Stem Cell Research Ethics, Cloning And Curing The Disease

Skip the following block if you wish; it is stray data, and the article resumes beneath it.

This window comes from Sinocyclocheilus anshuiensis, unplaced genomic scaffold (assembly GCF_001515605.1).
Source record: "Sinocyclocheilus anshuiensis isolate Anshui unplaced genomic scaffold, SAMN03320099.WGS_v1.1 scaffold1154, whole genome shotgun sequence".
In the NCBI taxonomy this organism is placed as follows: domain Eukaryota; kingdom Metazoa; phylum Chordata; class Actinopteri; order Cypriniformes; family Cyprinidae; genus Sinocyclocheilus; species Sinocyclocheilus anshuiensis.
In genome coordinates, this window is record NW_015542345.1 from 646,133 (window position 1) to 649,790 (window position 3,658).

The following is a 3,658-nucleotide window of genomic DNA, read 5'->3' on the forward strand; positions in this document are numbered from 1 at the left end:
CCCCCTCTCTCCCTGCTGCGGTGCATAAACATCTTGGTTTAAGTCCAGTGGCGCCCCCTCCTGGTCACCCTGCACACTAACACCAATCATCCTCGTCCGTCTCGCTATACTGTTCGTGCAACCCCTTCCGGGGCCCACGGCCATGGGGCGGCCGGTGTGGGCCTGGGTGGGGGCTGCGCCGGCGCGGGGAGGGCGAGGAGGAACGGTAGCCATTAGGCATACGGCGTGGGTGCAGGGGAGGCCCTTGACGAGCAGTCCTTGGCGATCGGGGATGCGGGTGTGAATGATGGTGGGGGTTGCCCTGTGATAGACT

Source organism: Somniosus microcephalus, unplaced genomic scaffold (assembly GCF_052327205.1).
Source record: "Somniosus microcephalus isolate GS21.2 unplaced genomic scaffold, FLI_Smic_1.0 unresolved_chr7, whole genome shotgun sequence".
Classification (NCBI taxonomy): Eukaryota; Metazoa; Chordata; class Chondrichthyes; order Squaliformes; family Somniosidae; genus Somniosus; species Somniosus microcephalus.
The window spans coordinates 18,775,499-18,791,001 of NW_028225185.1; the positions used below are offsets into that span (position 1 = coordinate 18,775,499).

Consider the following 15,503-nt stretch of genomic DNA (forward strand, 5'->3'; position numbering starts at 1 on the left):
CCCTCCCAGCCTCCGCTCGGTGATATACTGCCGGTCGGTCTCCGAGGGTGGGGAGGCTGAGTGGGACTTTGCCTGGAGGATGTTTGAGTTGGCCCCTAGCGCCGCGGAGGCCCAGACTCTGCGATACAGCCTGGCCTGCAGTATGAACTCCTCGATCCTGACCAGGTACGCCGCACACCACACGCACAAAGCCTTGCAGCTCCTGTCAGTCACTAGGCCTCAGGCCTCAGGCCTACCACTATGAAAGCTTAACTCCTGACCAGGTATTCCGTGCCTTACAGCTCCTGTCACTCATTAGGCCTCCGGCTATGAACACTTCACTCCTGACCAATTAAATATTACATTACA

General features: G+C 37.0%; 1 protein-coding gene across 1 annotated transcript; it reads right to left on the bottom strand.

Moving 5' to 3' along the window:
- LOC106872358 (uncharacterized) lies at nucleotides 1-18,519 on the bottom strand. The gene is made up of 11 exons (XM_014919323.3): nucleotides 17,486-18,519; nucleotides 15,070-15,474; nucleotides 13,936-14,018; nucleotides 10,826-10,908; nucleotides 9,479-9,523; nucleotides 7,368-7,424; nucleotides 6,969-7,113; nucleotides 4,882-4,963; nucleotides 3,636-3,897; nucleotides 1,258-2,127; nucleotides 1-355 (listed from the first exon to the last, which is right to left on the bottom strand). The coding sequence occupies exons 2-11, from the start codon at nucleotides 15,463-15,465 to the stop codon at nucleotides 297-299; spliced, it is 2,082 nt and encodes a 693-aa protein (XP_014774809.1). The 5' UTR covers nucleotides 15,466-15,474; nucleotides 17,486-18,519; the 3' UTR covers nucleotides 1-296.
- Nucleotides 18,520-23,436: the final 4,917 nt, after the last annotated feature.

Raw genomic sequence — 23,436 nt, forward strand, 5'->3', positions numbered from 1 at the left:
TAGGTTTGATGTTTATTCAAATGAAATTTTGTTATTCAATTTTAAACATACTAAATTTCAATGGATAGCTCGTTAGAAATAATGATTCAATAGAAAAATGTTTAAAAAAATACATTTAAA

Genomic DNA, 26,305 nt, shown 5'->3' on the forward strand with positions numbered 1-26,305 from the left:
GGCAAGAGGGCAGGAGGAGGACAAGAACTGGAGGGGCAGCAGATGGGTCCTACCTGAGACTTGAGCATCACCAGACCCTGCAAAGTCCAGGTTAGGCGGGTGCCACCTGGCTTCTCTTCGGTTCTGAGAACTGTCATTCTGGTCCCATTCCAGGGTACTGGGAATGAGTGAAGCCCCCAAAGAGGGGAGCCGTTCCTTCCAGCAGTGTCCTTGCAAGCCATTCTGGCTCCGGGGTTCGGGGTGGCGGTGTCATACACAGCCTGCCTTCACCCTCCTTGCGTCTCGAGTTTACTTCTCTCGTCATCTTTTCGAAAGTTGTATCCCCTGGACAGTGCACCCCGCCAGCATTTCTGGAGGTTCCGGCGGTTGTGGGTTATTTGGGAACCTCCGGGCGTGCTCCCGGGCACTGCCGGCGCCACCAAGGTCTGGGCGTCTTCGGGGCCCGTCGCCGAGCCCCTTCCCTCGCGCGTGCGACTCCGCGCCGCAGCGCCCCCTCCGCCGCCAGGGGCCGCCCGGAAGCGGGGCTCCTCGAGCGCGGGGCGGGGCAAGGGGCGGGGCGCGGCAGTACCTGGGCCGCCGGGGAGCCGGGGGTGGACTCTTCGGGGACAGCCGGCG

Lexie Kosanovic Honors English 3 13 Apr. 2016 Research Paper Outline Stem Cell Research - Ethics, Cloning and Curing the Disease Introduction According to former Speaker of the House, John Boehner, †Stem cell research must be carried out in an ethical manner in a way that respects the sanctity of human life.† In recent events, stem cell research has caught the attention of the nation and stirred up controversy about the research and ethics along with it. Ethically, stem cell research has caught more attention than the research behind it. Stem cell research is medically stable, but not ethically supportive to conservative groups, furthermore, stem cell research should continue to receive federal dollars for research, use research to seek out cures for potentially fatal diseases, and therapeutic cloning research should be studied in order to find cures for diseases. Cloning Cloning research is a concept misunderstood to the general public. As defined by Hug and Heremeren, both stem cell experts of the European Union’s Horizon, â€Å"Therapeutic cloning is a term used to describe the creation of stem cells for use in a medical treatment for a particular individual.† The ethical controversy mainly revolves around the idea of human embryos being taken through the stem cell research The process for therapeutic cloning is described by Hug and Hermeren as an adult animal cell being transferred into an egg with no nucleus. This embryo can grow and eventually beShow MoreRelated A Look at Stem Cell Research Essay1424 Words   |  6 PagesA Look at Stem Cell Research Research in the development of stem cells has become increasingly popular over the past decade. The fascination in the study of stem cells by scientists comes from the mystery of what the essential properties are and how cells differ. With the discovery of determining how stem cells are self renewing and identifying what causes stem cells to become specialized leads to the ability to create more cell-based remedies as well as preventing birth defects, more preciseRead MoreCloning : The Future Of Medicine And The Curing Of Diseases1427 Words   |  6 PagesCloning By: Joshua Weidner Cloning: is it the future of medicine and the curing of diseases or is it the beginning of an unholy tragedy? Cloning needs to be looked into for the fact it could help save many people s lives. Before I decided to study the subject I had no idea how much cloning could help us as the human race. Cloning is a very promising field of study and could hold the key to the future of what it means to be human. Almost everyone has come to believe that the first animal to beRead MoreHuman Embryonic Stem Cell Research1313 Words   |  6 PagesJessica Rogers Kendra Gallos English III Honors 18 April 2016 Human Embryonic Stem Cell Research Human Embryonic Stem Cell Research, or HES cell research, is a very controversial ethical debate. This issues is a dilemma for scientist, religious activist, and many more. HES cell research is being disputed because the practice is morally wrong. The other side of the issue stands with many scientist, being that they see the potential lives it could save in the long run. Religious activist, andRead MoreIs Human Cloning Legal? Essay1147 Words   |  5 PagesHuman cloning has not been legally used in humans because many people and experts are still discussing its effectiveness, worthiness and effect on humanity. Human cloning, also known as human genetic engineering, can be divided into two main types, which are therapeutic cloning, growing cloned tissue from individual, and reproductive cloning, genetically identical copy of an individual. Human cloning have drawn people’s attention because people are become more concerned about health problems andRead MoreEssay Problems wit h Embryonic Stem-Cell Research1416 Words   |  6 PagesRecently in the scientific world, the field of embryonic stem cell research has become a popular topic and has been the subject for many heated debates. Experts in the field of stem cell research promise that this will be the future of medicine; that stem cells will be the cure to all the debilitating diseases and afflictions of today, such as Alzheimer’s disease, heart disease, cancer and nerve damage. The truth about embryonic stem cell research is that it is not as hopeful and as revolutionary asRead MoreCloning Is The New Black2527 Words   |  11 PagesMichael Woodcock Professor Theis Research Paper 8 December, 2014 Cloning is the New Black Cloning could potentially allow advances in science that will benefit society as a whole. Cloning of both humans and animals can help advancements in curing a variety of diseases. Those who oppose this proposition believe it is morally and ethically wrong. Proponents for cloning animals know that it can allow for a healthier lifestyle and help maximize production numbers, while opponents think that the technologiesRead MoreThe Issue Of Stem Cell Research1675 Words   |  7 Pageswas science fiction has become today s science reality. In this age, one can replicate many types of specific cells, such as blood, brain, tissue or muscle cells from a single stem cell. These stem cells, in theory can be used to heal or replace damage cells in our bodies thus curing us of certain diseases. These stem cells are the basic cells to develop any type of organism and its research is not allowed without incredible controversy. As one might imagine, such potential power has been seen as unethicalRe ad MoreThe Importance of Stem Cell Research Essay1649 Words   |  7 PagesFatal diseases have been the cause of death for a large percent of the human race. About 5.8 million Americans have heart failure, 670,000 people are diagnosed with it each year, 23.6 million have diabetes, and one million live with Parkinson’s disease (Watson, Stephanie, and Craig Freudenrich, Ph.D). Diseases such as above kill off important cells that reproduce rapidly to help the body function normally. Well, what alternatives does one have to turn to when the time clock runs out for all cellsRead MoreStem Cells : Pros And Cons913 Words   |  4 PagesJoshua Thomas Arndt 4th Stem Cells: Pros and Cons When talking about stem cell research, there are many differing opinions. This has been a hot topic for debate over the last several years. It boils down to ethics. Does sacrificing the life of a potential person justify saving another person s life with a fatal disease or illness? To many, the answer is yes. However, for others, the answer is no. Those in favor argue that these cells could possibly help to cure diseases like Parkinson s, AlzheimerRead MoreStem Research On Stem Cell Research1530 Words   |  7 PagesHiga Capstone 2 October, 2014 Stem Cell Beats Ethic Issues Stem cell research is the most controversial topic in the health field since abortion. Stem cell research however, has the potential to unlock an infinite amount of possibilities as well be the key to curing patients with terminal illnesses. Many people from around the world have their opinions on this type of research dealing with ethics, politics, and religion. The most efficient way to study stem cells is taking them from donated embryos